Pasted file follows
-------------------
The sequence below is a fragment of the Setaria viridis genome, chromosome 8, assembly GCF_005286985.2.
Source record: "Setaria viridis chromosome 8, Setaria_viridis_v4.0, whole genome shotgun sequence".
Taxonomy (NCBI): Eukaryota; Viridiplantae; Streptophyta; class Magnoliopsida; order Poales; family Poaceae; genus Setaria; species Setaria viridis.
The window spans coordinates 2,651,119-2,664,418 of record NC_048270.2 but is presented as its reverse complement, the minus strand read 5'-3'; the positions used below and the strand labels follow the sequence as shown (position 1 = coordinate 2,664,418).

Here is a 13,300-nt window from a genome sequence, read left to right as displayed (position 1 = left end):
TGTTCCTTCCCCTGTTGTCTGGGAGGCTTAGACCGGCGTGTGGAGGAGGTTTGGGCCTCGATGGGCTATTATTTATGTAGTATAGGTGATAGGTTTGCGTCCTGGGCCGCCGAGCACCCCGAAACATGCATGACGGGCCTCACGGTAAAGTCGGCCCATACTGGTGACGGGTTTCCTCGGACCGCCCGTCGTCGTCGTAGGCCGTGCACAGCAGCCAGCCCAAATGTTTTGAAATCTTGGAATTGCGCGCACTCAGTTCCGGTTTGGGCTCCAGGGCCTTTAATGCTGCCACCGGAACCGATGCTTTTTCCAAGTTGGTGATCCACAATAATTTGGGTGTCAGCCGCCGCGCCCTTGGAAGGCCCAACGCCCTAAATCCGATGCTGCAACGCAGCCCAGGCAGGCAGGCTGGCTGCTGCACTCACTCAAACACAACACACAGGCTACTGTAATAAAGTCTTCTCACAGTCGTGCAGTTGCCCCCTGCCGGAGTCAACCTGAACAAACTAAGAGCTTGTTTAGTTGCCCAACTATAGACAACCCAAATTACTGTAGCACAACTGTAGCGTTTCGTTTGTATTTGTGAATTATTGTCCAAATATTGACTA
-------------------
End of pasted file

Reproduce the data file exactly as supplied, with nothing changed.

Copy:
The sequence below is a fragment of the Setaria viridis genome, chromosome 8, assembly GCF_005286985.2.
Source record: "Setaria viridis chromosome 8, Setaria_viridis_v4.0, whole genome shotgun sequence".
Taxonomy (NCBI): Eukaryota; Viridiplantae; Streptophyta; class Magnoliopsida; order Poales; family Poaceae; genus Setaria; species Setaria viridis.
The window spans coordinates 2,651,119-2,664,418 of record NC_048270.2 but is presented as its reverse complement, the minus strand read 5'-3'; the positions used below and the strand labels follow the sequence as shown (position 1 = coordinate 2,664,418).

Here is a 13,300-nt window from a genome sequence, read left to right as displayed (position 1 = left end):
TGTTCCTTCCCCTGTTGTCTGGGAGGCTTAGACCGGCGTGTGGAGGAGGTTTGGGCCTCGATGGGCTATTATTTATGTAGTATAGGTGATAGGTTTGCGTCCTGGGCCGCCGAGCACCCCGAAACATGCATGACGGGCCTCACGGTAAAGTCGGCCCATACTGGTGACGGGTTTCCTCGGACCGCCCGTCGTCGTCGTAGGCCGTGCACAGCAGCCAGCCCAAATGTTTTGAAATCTTGGAATTGCGCGCACTCAGTTCCGGTTTGGGCTCCAGGGCCTTTAATGCTGCCACCGGAACCGATGCTTTTTCCAAGTTGGTGATCCACAATAATTTGGGTGTCAGCCGCCGCGCCCTTGGAAGGCCCAACGCCCTAAATCCGATGCTGCAACGCAGCCCAGGCAGGCAGGCTGGCTGCTGCACTCACTCAAACACAACACACAGGCTACTGTAATAAAGTCTTCTCACAGTCGTGCAGTTGCCCCCTGCCGGAGTCAACCTGAACAAACTAAGAGCTTGTTTAGTTGCCCAACTATAGACAACCCAAATTACTGTAGCACAACTGTAGCGTTTCGTTTGTATTTGTGAATTATTGTCCAAATATTGACTA